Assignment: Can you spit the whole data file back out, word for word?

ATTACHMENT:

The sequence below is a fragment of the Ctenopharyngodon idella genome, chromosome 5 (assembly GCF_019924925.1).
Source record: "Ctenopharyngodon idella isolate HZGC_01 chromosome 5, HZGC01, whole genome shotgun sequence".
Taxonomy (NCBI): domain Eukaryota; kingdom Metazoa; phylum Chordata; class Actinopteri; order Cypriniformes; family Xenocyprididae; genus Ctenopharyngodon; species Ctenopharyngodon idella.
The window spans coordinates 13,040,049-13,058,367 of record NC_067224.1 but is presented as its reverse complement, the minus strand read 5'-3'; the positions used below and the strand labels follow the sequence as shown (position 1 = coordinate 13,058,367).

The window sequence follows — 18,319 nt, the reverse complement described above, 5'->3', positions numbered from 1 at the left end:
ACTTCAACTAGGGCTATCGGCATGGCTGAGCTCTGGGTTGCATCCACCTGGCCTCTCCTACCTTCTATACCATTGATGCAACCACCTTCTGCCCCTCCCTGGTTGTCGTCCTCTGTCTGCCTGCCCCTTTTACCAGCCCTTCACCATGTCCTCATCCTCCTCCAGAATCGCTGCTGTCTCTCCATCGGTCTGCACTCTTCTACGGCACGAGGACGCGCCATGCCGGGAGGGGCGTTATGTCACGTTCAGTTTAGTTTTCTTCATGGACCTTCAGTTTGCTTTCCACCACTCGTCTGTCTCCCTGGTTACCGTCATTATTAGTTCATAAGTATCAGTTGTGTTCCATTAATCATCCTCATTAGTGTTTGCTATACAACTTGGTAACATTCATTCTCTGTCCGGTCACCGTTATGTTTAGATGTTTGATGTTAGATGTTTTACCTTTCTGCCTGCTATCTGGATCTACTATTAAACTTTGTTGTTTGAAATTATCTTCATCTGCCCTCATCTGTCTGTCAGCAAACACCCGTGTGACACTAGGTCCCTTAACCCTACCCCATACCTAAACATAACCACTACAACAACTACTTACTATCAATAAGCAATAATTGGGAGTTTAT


The sequence below is a fragment of the Ctenopharyngodon idella genome, chromosome 5 (assembly GCF_019924925.1).
Source record: "Ctenopharyngodon idella isolate HZGC_01 chromosome 5, HZGC01, whole genome shotgun sequence".
Taxonomy (NCBI): domain Eukaryota; kingdom Metazoa; phylum Chordata; class Actinopteri; order Cypriniformes; family Xenocyprididae; genus Ctenopharyngodon; species Ctenopharyngodon idella.
The window spans coordinates 13,040,049-13,058,367 of record NC_067224.1 but is presented as its reverse complement, the minus strand read 5'-3'; the positions used below and the strand labels follow the sequence as shown (position 1 = coordinate 13,058,367).

The window sequence follows — 18,319 nt, the reverse complement described above, 5'->3', positions numbered from 1 at the left end:
ACTTCAACTAGGGCTATCGGCATGGCTGAGCTCTGGGTTGCATCCACCTGGCCTCTCCTACCTTCTATACCATTGATGCAACCACCTTCTGCCCCTCCCTGGTTGTCGTCCTCTGTCTGCCTGCCCCTTTTACCAGCCCTTCACCATGTCCTCATCCTCCTCCAGAATCGCTGCTGTCTCTCCATCGGTCTGCACTCTTCTACGGCACGAGGACGCGCCATGCCGGGAGGGGCGTTATGTCACGTTCAGTTTAGTTTTCTTCATGGACCTTCAGTTTGCTTTCCACCACTCGTCTGTCTCCCTGGTTACCGTCATTATTAGTTCATAAGTATCAGTTGTGTTCCATTAATCATCCTCATTAGTGTTTGCTATACAACTTGGTAACATTCATTCTCTGTCCGGTCACCGTTATGTTTAGATGTTTGATGTTAGATGTTTTACCTTTCTGCCTGCTATCTGGATCTACTATTAAACTTTGTTGTTTGAAATTATCTTCATCTGCCCTCATCTGTCTGTCAGCAAACACCCGTGTGACACTAGGTCCCTTAACCCTACCCCATACCTAAACATAACCACTACAACAACTACTTACTATCAATAAGCAATAATTGGGAGTTTAT